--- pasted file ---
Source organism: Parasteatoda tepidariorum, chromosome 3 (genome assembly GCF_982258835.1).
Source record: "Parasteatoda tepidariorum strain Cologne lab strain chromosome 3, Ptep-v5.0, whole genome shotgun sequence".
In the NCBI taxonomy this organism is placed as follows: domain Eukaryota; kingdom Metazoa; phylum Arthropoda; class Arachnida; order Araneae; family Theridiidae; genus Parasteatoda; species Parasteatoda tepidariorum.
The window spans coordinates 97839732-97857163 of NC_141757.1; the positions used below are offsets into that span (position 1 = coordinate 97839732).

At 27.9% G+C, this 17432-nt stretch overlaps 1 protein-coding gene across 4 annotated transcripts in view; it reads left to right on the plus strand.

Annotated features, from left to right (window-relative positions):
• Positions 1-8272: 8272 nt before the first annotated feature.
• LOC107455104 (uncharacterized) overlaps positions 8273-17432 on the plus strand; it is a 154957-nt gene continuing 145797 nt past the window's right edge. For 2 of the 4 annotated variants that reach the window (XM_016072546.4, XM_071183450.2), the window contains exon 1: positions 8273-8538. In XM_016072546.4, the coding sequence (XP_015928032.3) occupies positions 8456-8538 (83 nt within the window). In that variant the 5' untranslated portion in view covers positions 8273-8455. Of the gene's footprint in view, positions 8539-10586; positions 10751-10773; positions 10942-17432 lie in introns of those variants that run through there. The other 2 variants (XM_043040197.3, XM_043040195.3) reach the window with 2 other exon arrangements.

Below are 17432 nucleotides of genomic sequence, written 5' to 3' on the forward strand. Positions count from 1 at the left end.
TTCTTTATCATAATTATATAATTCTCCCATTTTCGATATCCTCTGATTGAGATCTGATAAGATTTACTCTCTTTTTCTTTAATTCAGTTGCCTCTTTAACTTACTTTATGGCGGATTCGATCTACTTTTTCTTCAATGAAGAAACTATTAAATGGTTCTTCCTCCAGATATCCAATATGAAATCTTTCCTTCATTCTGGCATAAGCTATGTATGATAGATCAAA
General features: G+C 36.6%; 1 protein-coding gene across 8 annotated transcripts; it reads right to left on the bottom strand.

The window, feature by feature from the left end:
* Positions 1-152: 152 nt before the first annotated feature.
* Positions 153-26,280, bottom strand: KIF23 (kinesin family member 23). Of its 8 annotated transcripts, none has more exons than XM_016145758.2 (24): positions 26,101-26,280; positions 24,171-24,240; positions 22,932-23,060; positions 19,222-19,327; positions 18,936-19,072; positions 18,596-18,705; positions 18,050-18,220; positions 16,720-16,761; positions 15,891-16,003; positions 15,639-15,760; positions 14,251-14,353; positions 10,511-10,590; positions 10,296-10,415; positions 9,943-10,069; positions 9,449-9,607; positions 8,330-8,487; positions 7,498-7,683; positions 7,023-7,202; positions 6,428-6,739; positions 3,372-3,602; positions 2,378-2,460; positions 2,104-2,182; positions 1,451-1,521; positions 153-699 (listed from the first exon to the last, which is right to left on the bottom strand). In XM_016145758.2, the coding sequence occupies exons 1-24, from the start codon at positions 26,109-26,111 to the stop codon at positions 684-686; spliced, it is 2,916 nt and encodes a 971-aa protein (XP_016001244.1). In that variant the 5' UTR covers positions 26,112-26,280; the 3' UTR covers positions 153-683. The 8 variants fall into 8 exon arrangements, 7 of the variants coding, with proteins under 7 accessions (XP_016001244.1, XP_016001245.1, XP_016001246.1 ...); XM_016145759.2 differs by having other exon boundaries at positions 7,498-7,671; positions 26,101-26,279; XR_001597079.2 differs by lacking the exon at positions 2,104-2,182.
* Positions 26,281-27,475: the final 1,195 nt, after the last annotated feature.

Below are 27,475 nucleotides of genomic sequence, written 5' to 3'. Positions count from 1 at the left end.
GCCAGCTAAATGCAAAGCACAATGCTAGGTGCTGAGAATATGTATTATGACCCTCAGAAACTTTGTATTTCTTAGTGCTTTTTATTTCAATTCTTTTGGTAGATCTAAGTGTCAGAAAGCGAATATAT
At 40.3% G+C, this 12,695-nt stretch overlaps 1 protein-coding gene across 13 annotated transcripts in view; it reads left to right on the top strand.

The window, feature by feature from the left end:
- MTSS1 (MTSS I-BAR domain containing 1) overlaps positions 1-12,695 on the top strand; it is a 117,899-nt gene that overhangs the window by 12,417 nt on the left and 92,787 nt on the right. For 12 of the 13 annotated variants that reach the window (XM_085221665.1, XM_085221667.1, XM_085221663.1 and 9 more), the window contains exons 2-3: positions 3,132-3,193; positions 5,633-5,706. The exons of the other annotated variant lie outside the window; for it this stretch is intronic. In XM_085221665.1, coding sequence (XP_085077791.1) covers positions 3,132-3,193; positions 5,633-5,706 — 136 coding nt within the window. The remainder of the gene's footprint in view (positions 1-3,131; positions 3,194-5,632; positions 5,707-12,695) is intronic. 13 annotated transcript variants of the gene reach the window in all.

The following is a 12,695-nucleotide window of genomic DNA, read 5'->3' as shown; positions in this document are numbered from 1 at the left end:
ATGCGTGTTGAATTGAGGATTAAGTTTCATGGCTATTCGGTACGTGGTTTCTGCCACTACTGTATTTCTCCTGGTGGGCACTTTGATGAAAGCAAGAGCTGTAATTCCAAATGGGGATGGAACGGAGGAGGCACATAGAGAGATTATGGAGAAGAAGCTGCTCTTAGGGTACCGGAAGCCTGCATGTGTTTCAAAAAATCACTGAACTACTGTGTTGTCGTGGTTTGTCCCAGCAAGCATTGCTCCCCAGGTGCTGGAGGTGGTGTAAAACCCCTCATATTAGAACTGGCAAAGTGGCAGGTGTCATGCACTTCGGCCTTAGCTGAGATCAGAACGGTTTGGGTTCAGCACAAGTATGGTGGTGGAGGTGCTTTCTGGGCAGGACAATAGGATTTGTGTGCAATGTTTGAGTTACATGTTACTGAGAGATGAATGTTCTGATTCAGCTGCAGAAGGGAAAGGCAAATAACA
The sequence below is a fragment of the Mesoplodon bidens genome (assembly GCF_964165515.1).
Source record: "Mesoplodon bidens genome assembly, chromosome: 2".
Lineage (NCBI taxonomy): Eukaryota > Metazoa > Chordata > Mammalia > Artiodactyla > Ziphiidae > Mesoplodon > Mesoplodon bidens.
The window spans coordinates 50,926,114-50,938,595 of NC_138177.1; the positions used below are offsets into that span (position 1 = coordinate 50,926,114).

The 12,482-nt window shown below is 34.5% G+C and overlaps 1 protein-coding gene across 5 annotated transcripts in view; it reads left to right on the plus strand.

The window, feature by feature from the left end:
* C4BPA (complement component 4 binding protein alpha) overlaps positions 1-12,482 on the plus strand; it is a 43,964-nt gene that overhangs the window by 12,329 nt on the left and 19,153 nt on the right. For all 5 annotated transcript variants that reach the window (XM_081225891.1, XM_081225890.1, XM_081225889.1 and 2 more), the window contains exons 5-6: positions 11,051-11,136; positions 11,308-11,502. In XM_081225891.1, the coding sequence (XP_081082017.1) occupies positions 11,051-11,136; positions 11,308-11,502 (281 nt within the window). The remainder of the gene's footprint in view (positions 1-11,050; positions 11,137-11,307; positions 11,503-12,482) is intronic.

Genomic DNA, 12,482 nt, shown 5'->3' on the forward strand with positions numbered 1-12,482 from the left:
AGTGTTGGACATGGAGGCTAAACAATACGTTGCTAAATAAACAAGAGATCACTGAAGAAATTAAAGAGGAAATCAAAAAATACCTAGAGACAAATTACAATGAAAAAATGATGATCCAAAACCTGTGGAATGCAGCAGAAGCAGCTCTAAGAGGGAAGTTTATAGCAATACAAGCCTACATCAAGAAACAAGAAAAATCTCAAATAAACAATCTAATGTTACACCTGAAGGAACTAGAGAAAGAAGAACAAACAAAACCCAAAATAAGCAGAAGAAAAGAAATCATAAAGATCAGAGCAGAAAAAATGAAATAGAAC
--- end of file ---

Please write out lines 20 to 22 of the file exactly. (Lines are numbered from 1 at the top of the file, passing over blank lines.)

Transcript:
- MTSS1 (MTSS I-BAR domain containing 1) overlaps positions 1-12,695 on the top strand; it is a 117,899-nt gene that overhangs the window by 12,417 nt on the left and 92,787 nt on the right. For 12 of the 13 annotated variants that reach the window (XM_085221665.1, XM_085221667.1, XM_085221663.1 and 9 more), the window contains exons 2-3: positions 3,132-3,193; positions 5,633-5,706. The exons of the other annotated variant lie outside the window; for it this stretch is intronic. In XM_085221665.1, coding sequence (XP_085077791.1) covers positions 3,132-3,193; positions 5,633-5,706 — 136 coding nt within the window. The remainder of the gene's footprint in view (positions 1-3,131; positions 3,194-5,632; positions 5,707-12,695) is intronic. 13 annotated transcript variants of the gene reach the window in all.

The following is a 12,695-nucleotide window of genomic DNA, read 5'->3' as shown; positions in this document are numbered from 1 at the left end:
ATGCGTGTTGAATTGAGGATTAAGTTTCATGGCTATTCGGTACGTGGTTTCTGCCACTACTGTATTTCTCCTGGTGGGCACTTTGATGAAAGCAAGAGCTGTAATTCCAAATGGGGATGGAACGGAGGAGGCACATAGAGAGATTATGGAGAAGAAGCTGCTCTTAGGGTACCGGAAGCCTGCATGTGTTTCAAAAAATCACTGAACTACTGTGTTGTCGTGGTTTGTCCCAGCAAGCATTGCTCCCCAGGTGCTGGAGGTGGTGTAAAACCCCTCATATTAGAACTGGCAAAGTGGCAGGTGTCATGCACTTCGGCCTTAGCTGAGATCAGAACGGTTTGGGTTCAGCACAAGTATGGTGGTGGAGGTGCTTTCTGGGCAGGACAATAGGATTTGTGTGCAATGTTTGAGTTACATGTTACTGAGAGATGAATGTTCTGATTCAGCTGCAGAAGGGAAAGGCAAATAACA